2 interested -- was to their interests.
3 But at the same time, I think it's worth remembering that when we
4 have two warring factions, definitely you get from one side what they want
5 you to know and also what they want you to convey to the other side.
6 Likewise, when we go to the other side, the BSA side, they were telling us
7 what they know from their side and what they want us to convey to the BiH.
8 So these are issues that by now maybe, Your Honour, you should
10 MR. LAZAREVIC: [Interpretation]
11 Q. You spoke of humanitarian aid, and you said that a part of the
12 humanitarian aid brought by UNHCR was sold on the market. Do you know how
13 it was possible that the humanitarian aid was sold on the market, please?
14 A. Your Honour, let me start by correcting that. It's not that
15 humanitarian aid brought by UNHCR was sold on the market. It is that part
16 of it was being sold on the market, because the interpretation here may
17 mean that everything that was brought in by the UNHCR was being sold at
18 the market. But the locals sometimes could save a bit of it. You said
19 you see the other part being sold in the market. That was evident. We
20 could see part of it being sold in the market, but not everything.
21 Q. Who was monitoring the distribution of humanitarian aid inside the
23 A. Your Honour, when there was a distribution of -- of this
24 humanitarian aid, we used to send one observer to go there and see what is
1 Q. Did you inform the UNHCR that part of the humanitarian aid was
2 later on the market, was to be seen on the market?
3 A. They were also aware. We used to see it, and they were also aware
4 about it.
5 Q. And did you -- you did say, sir, a part, a small part, you said,
6 was taken by the BH Army. Did you inform UNHCR of the fact that the BH
7 Army took part of the humanitarian aid?
8 A. There was no -- there was nothing like that they were taking this
9 apart in proportion, maybe a certain percentage. But at least even the
10 UNHCR knew about the soldiers, that is, the BiH also being given a bit of
11 the proportion, but not in percentage form that it is official, they've
12 got to get this percentage of what is distributed.
13 MS. FAUVEAU: [Interpretation] Could the witness be shown document
14 5D65. And just before that, it's a report from the Dutch Institute, NIOD.
15 This is just an excerpt of this report.
16 Could you please show page 3 of the document, the last paragraph.
17 Q. Can you see the last paragraph? You can read the first two
18 sentences: [In English] "In the meantime, the ABiH in Srebrenica appeared
19 to be taking good care of itself. In May, the ABiH separated
20 approximately 40 tons of goods from UNHCR."
21 A. Yes, I -- .
22 Q. [Interpretation] Those 40 tons, it's a considerable quantity,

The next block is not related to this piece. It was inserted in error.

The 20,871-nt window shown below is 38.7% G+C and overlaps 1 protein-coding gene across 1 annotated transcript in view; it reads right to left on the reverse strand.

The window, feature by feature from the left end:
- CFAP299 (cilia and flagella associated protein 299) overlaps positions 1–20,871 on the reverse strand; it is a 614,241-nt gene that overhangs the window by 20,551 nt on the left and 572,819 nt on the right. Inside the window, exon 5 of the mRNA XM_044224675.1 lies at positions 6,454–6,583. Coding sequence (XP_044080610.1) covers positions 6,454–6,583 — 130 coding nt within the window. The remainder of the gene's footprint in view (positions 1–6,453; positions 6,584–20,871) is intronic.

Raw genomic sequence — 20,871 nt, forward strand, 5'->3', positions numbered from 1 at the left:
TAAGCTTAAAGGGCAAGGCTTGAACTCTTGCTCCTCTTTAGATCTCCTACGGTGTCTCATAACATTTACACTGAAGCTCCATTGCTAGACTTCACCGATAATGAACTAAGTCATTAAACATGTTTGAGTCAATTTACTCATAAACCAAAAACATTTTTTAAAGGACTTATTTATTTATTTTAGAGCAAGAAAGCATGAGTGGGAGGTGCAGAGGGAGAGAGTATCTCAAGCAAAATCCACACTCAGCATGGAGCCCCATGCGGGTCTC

23 isn't it?
24 A. It is, yes. It's quite a considerable quantity, but we were not
25 aware of this.
1 Q. But you -- you knew that the Dutch-Bat was searching the convoys
2 of UNHCR before they entered the enclave?
3 A. No, I'm not aware that Dutch-Bat was searching the convoy.
4 MS. FAUVEAU: [Interpretation] I would like you to see document
5 5D545, copy books, notebooks which were transmitted to the Prosecution and
6 which we obtained.
7 No, it's not that exhibit or this document. It is the right
8 number in the transcript.
9 Could we see page 12 of the document.
10 Excuse me. Could I see the ERN number of this page. I need to
11 see ERN number 3828, page 12.
12 Apparently, it's a mistake. It should be page 4, apparently. Yes,
13 that's the right page. Excuse me.
14 Q. You see here you were in a meeting with several people, and
15 towards the lower part of the page, you can see: [In English] "Search by
16 Dutch-Bat on UNHCR convoys should continue."
17 [Interpretation] Do you remember something of that? Does it ring
18 a bell?
19 A. I can't see where you -- where you're reading.
20 Q. While you were looking, you see at a given moment it is the Chief
21 of Staff of Bosnia-Herzegovina who's speaking, "COS BiH," and after that
22 there is a hyphen, and there I repeat what I said because it was not in
23 the transcript: [In English] "Search by Dutch-Bat..." [Microphone not
25 "Search by Dutch-Bat on UNHCR convoys continue."
1 A. Yes, I can -- [Microphone not activated]
2 Q. [Interpretation] Tell me, do you -- does it help you to remember
3 this topic?
4 A. Your Honour, what this means, and if you read the whole paragraph
5 in totality, is that this is the Chief of Staff saying it, that -- about
6 the information he had gotten concerning the convoy and that the BSA would
7 get a token, because that is what he's saying he had, and that the search
8 by Dutch-Bat on the UNHCR convoys should continue.
9 That does not necessarily mean that it was actually happening or
10 that I knew about it. I'm writing about what the Chief of Staff was
11 saying, if you can read that paragraph in totality.
12 Q. I understand that maybe you were not aware of that before this
13 meeting. But if the representative of the BH Army said that the search